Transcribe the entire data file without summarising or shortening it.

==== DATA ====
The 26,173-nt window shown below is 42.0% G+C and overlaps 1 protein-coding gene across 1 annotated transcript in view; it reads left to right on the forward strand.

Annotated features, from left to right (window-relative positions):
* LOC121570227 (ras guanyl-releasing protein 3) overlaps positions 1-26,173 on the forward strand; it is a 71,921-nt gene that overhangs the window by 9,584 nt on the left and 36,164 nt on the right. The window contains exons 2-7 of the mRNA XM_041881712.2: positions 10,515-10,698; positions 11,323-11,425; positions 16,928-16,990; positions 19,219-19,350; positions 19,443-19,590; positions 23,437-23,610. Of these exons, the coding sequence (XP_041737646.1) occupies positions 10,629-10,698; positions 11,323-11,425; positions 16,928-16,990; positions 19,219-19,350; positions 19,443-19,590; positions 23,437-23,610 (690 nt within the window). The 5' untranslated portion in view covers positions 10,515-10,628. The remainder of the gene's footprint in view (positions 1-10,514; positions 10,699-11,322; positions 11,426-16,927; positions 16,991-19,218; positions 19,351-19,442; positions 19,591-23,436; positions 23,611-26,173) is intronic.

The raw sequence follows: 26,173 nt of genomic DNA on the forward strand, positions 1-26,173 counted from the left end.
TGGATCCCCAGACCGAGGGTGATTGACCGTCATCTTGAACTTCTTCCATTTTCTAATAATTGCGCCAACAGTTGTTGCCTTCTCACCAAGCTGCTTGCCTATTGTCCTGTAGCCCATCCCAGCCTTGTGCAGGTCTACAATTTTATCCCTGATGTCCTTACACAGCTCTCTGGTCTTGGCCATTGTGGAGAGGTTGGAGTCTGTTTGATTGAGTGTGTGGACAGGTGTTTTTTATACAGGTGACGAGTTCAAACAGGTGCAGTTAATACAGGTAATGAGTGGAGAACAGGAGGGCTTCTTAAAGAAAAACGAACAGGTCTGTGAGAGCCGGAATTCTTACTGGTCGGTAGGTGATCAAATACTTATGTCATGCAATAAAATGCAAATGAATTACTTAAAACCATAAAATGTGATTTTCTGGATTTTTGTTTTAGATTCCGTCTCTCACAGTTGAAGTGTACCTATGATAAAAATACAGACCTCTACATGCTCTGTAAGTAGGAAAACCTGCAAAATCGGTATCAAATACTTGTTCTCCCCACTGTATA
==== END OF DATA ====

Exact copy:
The 26,173-nt window shown below is 42.0% G+C and overlaps 1 protein-coding gene across 1 annotated transcript in view; it reads left to right on the forward strand.

Annotated features, from left to right (window-relative positions):
* LOC121570227 (ras guanyl-releasing protein 3) overlaps positions 1-26,173 on the forward strand; it is a 71,921-nt gene that overhangs the window by 9,584 nt on the left and 36,164 nt on the right. The window contains exons 2-7 of the mRNA XM_041881712.2: positions 10,515-10,698; positions 11,323-11,425; positions 16,928-16,990; positions 19,219-19,350; positions 19,443-19,590; positions 23,437-23,610. Of these exons, the coding sequence (XP_041737646.1) occupies positions 10,629-10,698; positions 11,323-11,425; positions 16,928-16,990; positions 19,219-19,350; positions 19,443-19,590; positions 23,437-23,610 (690 nt within the window). The 5' untranslated portion in view covers positions 10,515-10,628. The remainder of the gene's footprint in view (positions 1-10,514; positions 10,699-11,322; positions 11,426-16,927; positions 16,991-19,218; positions 19,351-19,442; positions 19,591-23,436; positions 23,611-26,173) is intronic.

The raw sequence follows: 26,173 nt of genomic DNA on the forward strand, positions 1-26,173 counted from the left end.
TGGATCCCCAGACCGAGGGTGATTGACCGTCATCTTGAACTTCTTCCATTTTCTAATAATTGCGCCAACAGTTGTTGCCTTCTCACCAAGCTGCTTGCCTATTGTCCTGTAGCCCATCCCAGCCTTGTGCAGGTCTACAATTTTATCCCTGATGTCCTTACACAGCTCTCTGGTCTTGGCCATTGTGGAGAGGTTGGAGTCTGTTTGATTGAGTGTGTGGACAGGTGTTTTTTATACAGGTGACGAGTTCAAACAGGTGCAGTTAATACAGGTAATGAGTGGAGAACAGGAGGGCTTCTTAAAGAAAAACGAACAGGTCTGTGAGAGCCGGAATTCTTACTGGTCGGTAGGTGATCAAATACTTATGTCATGCAATAAAATGCAAATGAATTACTTAAAACCATAAAATGTGATTTTCTGGATTTTTGTTTTAGATTCCGTCTCTCACAGTTGAAGTGTACCTATGATAAAAATACAGACCTCTACATGCTCTGTAAGTAGGAAAACCTGCAAAATCGGTATCAAATACTTGTTCTCCCCACTGTATA